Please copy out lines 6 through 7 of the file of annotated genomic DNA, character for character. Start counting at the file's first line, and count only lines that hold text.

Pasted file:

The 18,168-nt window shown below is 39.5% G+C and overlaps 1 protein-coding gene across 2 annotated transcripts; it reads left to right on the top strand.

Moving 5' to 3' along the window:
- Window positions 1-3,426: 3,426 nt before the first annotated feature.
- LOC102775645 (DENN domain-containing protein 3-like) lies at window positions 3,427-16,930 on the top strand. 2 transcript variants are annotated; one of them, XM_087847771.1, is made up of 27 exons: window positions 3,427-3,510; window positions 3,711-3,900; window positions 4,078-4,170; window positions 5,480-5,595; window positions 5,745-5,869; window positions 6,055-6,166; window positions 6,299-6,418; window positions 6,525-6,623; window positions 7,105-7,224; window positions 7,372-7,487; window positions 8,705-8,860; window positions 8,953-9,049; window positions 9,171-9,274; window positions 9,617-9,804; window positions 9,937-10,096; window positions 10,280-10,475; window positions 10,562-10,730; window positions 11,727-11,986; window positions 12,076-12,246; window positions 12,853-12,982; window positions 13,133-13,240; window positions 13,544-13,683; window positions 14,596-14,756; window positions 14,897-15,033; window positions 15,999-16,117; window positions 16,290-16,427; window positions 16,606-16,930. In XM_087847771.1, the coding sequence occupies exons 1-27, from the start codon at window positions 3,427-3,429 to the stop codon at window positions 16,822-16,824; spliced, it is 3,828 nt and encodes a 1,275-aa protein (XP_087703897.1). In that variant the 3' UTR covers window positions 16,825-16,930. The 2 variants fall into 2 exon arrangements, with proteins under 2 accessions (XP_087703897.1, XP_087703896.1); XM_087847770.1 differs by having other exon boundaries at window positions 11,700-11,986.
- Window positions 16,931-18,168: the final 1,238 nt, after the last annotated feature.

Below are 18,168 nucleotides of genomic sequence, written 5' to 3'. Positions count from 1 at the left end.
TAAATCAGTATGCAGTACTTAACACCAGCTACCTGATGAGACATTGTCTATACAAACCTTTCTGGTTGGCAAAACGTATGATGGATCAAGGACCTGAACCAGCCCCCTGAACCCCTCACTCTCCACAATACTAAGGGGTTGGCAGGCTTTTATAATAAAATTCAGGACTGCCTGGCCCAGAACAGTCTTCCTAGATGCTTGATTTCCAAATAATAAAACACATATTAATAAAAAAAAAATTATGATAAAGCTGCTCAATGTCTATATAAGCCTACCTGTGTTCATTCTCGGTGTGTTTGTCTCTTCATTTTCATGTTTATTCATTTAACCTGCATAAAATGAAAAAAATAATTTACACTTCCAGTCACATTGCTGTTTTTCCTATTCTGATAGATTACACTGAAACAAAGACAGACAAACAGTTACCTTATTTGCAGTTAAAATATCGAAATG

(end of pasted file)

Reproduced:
Below are 18,168 nucleotides of genomic sequence, written 5' to 3'. Positions count from 1 at the left end.
TAAATCAGTATGCAGTACTTAACACCAGCTACCTGATGAGACATTGTCTATACAAACCTTTCTGGTTGGCAAAACGTATGATGGATCAAGGACCTGAACCAGCCCCCTGAACCCCTCACTCTCCACAATACTAAGGGGTTGGCAGGCTTTTATAATAAAATTCAGGACTGCCTGGCCCAGAACAGTCTTCCTAGATGCTTGATTTCCAAATAATAAAACACATATTAATAAAAAAAAAATTATGATAAAGCTGCTCAATGTCTATATAAGCCTACCTGTGTTCATTCTCGGTGTGTTTGTCTCTTCATTTTCATGTTTATTCATTTAACCTGCATAAAATGAAAAAAATAATTTACACTTCCAGTCACATTGCTGTTTTTCCTATTCTGATAGATTACACTGAAACAAAGACAGACAAACAGTTACCTTATTTGCAGTTAAAATATCGAAATG